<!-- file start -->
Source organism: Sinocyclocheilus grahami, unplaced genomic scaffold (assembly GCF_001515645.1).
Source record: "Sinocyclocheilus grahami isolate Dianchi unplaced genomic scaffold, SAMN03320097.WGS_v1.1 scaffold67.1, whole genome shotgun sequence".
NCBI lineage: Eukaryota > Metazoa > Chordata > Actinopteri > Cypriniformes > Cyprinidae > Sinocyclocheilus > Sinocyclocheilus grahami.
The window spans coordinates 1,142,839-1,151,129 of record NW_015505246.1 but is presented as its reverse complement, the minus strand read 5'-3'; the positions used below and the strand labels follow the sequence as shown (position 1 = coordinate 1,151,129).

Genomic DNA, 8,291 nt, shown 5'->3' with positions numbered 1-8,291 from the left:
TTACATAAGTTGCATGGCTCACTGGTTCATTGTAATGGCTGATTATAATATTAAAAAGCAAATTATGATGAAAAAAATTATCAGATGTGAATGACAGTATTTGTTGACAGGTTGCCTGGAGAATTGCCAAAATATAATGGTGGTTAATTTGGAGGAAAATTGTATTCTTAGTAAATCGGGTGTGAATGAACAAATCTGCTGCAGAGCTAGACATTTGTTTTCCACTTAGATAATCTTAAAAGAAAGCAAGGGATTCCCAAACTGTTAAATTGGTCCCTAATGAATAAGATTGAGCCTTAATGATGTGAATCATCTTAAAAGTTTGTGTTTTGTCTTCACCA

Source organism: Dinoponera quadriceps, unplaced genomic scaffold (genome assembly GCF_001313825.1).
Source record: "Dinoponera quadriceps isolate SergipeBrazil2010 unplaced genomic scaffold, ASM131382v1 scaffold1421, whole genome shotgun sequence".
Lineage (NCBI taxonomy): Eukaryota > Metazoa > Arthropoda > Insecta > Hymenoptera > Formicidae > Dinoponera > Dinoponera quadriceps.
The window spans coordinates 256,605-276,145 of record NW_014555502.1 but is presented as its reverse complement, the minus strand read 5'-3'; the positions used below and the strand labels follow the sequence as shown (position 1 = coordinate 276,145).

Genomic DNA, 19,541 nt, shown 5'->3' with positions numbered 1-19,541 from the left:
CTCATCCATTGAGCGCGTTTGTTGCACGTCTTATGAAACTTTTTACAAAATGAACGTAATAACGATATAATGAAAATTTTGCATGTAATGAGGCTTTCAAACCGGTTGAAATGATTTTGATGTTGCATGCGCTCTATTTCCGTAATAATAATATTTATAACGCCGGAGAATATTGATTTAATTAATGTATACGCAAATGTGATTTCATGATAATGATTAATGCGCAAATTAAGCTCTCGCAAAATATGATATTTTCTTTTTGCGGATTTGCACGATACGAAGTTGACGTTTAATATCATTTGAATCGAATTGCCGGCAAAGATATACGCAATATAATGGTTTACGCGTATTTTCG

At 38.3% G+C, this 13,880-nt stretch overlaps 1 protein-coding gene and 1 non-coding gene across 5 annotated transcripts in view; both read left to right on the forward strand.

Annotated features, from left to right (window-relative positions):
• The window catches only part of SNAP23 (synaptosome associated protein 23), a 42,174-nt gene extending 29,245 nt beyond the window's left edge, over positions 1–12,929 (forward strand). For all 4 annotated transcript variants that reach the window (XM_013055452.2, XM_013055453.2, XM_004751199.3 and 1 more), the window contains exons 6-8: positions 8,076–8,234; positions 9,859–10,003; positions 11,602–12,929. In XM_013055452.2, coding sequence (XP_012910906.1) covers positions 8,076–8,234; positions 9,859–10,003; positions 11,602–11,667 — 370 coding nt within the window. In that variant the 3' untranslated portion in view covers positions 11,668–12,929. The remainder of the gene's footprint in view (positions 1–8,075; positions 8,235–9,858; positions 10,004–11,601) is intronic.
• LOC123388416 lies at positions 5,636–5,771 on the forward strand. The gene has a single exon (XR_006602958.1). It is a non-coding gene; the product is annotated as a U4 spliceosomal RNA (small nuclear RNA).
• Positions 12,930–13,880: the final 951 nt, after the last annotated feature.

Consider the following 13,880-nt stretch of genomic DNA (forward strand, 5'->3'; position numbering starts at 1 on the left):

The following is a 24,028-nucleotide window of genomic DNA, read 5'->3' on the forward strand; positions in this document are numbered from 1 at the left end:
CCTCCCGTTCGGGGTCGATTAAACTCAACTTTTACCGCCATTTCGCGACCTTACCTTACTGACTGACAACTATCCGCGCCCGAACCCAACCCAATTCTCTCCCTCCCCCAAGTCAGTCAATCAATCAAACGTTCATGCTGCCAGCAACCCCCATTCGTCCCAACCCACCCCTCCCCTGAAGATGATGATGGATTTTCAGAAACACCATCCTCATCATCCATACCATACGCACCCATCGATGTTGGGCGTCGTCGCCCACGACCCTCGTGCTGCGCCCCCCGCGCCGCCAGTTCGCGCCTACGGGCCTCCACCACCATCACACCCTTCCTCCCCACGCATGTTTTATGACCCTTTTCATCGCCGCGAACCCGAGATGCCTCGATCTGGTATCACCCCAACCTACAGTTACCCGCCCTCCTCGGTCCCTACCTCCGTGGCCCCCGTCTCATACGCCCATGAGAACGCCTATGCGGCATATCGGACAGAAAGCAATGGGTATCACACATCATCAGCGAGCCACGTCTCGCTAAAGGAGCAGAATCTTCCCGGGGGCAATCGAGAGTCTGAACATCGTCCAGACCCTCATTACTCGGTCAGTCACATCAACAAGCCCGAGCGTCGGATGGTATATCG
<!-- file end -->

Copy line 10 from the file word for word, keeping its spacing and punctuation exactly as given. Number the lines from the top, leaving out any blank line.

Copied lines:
The window spans coordinates 256,605-276,145 of record NW_014555502.1 but is presented as its reverse complement, the minus strand read 5'-3'; the positions used below and the strand labels follow the sequence as shown (position 1 = coordinate 276,145).